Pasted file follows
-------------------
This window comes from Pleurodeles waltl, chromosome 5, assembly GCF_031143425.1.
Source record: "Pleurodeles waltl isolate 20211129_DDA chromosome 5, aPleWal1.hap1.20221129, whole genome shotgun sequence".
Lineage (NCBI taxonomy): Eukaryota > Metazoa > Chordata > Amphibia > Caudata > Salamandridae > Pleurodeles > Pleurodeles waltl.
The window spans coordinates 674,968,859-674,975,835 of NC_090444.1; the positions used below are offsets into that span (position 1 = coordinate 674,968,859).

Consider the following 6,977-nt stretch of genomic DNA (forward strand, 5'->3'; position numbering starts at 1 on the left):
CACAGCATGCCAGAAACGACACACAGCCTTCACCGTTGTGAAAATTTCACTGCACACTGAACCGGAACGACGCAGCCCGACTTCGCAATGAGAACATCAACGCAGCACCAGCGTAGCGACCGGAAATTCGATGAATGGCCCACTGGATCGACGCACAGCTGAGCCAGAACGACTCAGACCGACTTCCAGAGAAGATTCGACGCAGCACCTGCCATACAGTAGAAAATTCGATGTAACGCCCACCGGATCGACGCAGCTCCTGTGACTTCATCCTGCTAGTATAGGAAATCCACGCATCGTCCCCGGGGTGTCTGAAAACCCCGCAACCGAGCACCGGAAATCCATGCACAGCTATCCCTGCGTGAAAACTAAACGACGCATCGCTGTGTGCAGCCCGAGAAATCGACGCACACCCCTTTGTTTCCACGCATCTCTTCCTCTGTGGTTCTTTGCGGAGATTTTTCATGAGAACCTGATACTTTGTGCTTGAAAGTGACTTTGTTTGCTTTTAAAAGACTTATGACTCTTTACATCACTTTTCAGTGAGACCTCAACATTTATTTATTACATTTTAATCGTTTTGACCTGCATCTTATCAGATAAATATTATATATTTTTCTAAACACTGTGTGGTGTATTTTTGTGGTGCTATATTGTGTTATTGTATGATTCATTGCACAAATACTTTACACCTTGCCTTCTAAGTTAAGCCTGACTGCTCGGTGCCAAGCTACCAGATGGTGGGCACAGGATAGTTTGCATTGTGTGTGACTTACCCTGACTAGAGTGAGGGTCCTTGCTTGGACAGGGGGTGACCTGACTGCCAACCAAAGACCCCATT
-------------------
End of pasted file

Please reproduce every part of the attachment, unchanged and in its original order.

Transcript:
This window comes from Pleurodeles waltl, chromosome 5, assembly GCF_031143425.1.
Source record: "Pleurodeles waltl isolate 20211129_DDA chromosome 5, aPleWal1.hap1.20221129, whole genome shotgun sequence".
Lineage (NCBI taxonomy): Eukaryota > Metazoa > Chordata > Amphibia > Caudata > Salamandridae > Pleurodeles > Pleurodeles waltl.
The window spans coordinates 674,968,859-674,975,835 of NC_090444.1; the positions used below are offsets into that span (position 1 = coordinate 674,968,859).

Consider the following 6,977-nt stretch of genomic DNA (forward strand, 5'->3'; position numbering starts at 1 on the left):
CACAGCATGCCAGAAACGACACACAGCCTTCACCGTTGTGAAAATTTCACTGCACACTGAACCGGAACGACGCAGCCCGACTTCGCAATGAGAACATCAACGCAGCACCAGCGTAGCGACCGGAAATTCGATGAATGGCCCACTGGATCGACGCACAGCTGAGCCAGAACGACTCAGACCGACTTCCAGAGAAGATTCGACGCAGCACCTGCCATACAGTAGAAAATTCGATGTAACGCCCACCGGATCGACGCAGCTCCTGTGACTTCATCCTGCTAGTATAGGAAATCCACGCATCGTCCCCGGGGTGTCTGAAAACCCCGCAACCGAGCACCGGAAATCCATGCACAGCTATCCCTGCGTGAAAACTAAACGACGCATCGCTGTGTGCAGCCCGAGAAATCGACGCACACCCCTTTGTTTCCACGCATCTCTTCCTCTGTGGTTCTTTGCGGAGATTTTTCATGAGAACCTGATACTTTGTGCTTGAAAGTGACTTTGTTTGCTTTTAAAAGACTTATGACTCTTTACATCACTTTTCAGTGAGACCTCAACATTTATTTATTACATTTTAATCGTTTTGACCTGCATCTTATCAGATAAATATTATATATTTTTCTAAACACTGTGTGGTGTATTTTTGTGGTGCTATATTGTGTTATTGTATGATTCATTGCACAAATACTTTACACCTTGCCTTCTAAGTTAAGCCTGACTGCTCGGTGCCAAGCTACCAGATGGTGGGCACAGGATAGTTTGCATTGTGTGTGACTTACCCTGACTAGAGTGAGGGTCCTTGCTTGGACAGGGGGTGACCTGACTGCCAACCAAAGACCCCATT